People expect us to always start an argument over every little thing. Our own society expects Black women to be loud, boisterous and angry. So what makes you think the stigma doesn't travel? We must learn to deflect the stigmas in every situation, everywhere. There is the standard behavior listed above and there is the cartoonish satire of us rolling our eyes and yelling with our hands on our hips. This sort of image is really ugly and most of us don't partake in it. Everyone knows what is right and wrong and we also know the proper place for certain behavior. I myself can admit to being loud and using more expletives than a sailor. I can also admit to being an avid finger pointer and neck roller. Sometimes I have to tell myself to simply use my words. I realized very early on in France that it was far easier to express oneself audibly than physically. It is also way easier to get ones point across by speaking in a "discerning" tone. Besides there are certain movements and gestures that are considered highly offense by certain cultures. So if you know that you'll become animated when ticked off try to sit on your hands or put something in them - preferably not a knife! 

Looking back, most disagreements I had abroad were with her. Most of them were held in the confines of our hotel room or in a private space versus a public place. I don't think we ever became the type to follow every sentence with a B word, finger point or clap hands. This never happened in private or in public. We are both not those types of women. In fact, we would only do that to make fun of someone we knew that did it. I can easily say despite the problems we remained quite respectable and anything ugly was written not audibly said. Maybe the cool of being around people that just didn't do that wore off. I can't speak for her but when I returned here I was a lot more chill. Years ago I read "Eat, Pray, Love" and it really mellowed me out in general. However, world travel has made me quite passive. I feel like I survived two months without a customer service spat or what us Americans might call "a bad day". I've actually refrained from being bitchy about most everything. There is so much more to life and I wish she could have seen that in the moment. I really hope she shares the same sentiments now.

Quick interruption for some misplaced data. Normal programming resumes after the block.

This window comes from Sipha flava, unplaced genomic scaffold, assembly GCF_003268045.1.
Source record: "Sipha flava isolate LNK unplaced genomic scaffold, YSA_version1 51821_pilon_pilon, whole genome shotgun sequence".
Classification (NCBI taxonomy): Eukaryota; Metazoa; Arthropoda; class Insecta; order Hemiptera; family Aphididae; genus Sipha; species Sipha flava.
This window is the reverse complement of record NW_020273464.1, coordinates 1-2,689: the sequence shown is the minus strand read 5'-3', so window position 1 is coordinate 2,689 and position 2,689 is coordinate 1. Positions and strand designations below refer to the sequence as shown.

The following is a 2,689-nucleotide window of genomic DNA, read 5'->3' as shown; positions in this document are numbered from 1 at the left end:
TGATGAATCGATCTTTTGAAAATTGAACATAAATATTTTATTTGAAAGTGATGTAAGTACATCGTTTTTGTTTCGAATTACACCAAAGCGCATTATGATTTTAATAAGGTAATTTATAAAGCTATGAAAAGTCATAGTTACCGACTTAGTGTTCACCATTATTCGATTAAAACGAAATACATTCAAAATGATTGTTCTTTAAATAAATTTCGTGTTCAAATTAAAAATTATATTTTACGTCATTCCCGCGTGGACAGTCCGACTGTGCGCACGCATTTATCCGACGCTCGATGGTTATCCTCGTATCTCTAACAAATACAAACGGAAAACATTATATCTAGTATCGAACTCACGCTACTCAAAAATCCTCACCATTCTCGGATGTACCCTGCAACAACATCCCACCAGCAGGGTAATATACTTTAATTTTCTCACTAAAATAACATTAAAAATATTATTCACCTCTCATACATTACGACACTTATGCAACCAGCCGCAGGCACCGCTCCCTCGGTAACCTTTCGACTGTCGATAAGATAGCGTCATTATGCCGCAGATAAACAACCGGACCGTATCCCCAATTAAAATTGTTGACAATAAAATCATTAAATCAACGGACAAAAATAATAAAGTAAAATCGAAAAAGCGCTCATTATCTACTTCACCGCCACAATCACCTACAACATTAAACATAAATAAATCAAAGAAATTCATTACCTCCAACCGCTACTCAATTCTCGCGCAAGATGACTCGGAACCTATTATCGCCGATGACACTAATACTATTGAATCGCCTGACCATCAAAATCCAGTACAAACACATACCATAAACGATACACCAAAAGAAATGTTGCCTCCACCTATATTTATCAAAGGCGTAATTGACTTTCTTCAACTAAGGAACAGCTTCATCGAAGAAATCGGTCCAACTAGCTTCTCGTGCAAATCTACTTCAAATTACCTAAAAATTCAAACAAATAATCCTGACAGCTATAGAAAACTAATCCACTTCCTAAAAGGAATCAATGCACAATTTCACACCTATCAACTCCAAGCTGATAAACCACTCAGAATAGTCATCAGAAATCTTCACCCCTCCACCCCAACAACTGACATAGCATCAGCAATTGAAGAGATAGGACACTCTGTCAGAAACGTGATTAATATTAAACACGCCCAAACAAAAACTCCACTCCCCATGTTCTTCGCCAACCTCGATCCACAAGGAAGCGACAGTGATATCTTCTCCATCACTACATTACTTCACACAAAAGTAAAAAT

Please note I'm not asking for you to always prepare yourself for the worst. That is such a negative statement. I'm simply saying there is always the potential for bad things to happen but you never have to let them ruin you. You should set out each day in that mindset. Do that now before, during and after you travel. You can actually get to and from faster if you don't speed. You can actually get your to-list done when it isn't considered a chore - I highly recommend the app Clear. It is way easier to be nice and way harder to be mean. Always consider what may be important to you but not vital to others or vice-versa. So diffusing this potential is as easy as feeling before you think. You should feel the emotions of the other person and the position they may be in. You also want to be aware of perceptions and what you bring. So for now think about your overwhelmed waitress at dinner rush or the lone teller at 4:55pm or the person behind you with one item at the grocery store. In all of these scenarios you can be nice. When abroad consider the baker with lots of lookers, the barista at 4pm and the front desk agent speaking one language in person, another on the phone and you showing up. In these scenarios you can feel everyones pain and continue to be nice, in any language. If I had chose to think and blurt out whatever I wouldn't have lasted 53 days in Europe. I wouldn't have remained in the company of her. I wouldn't have had some great experiences. I would have been that pissy American or better yet that angry, Black woman. Everything is a choice. I chose to stick around and be nice which sometimes means you don't win at an argument, go inside to pay the check or see three different agents to buy a train ticket. Now I choose to have no battles at all. I let the waitress take care of everyone, I don't even go inside the bank and I always let the person with just milk go in front of me. Try it sometimes.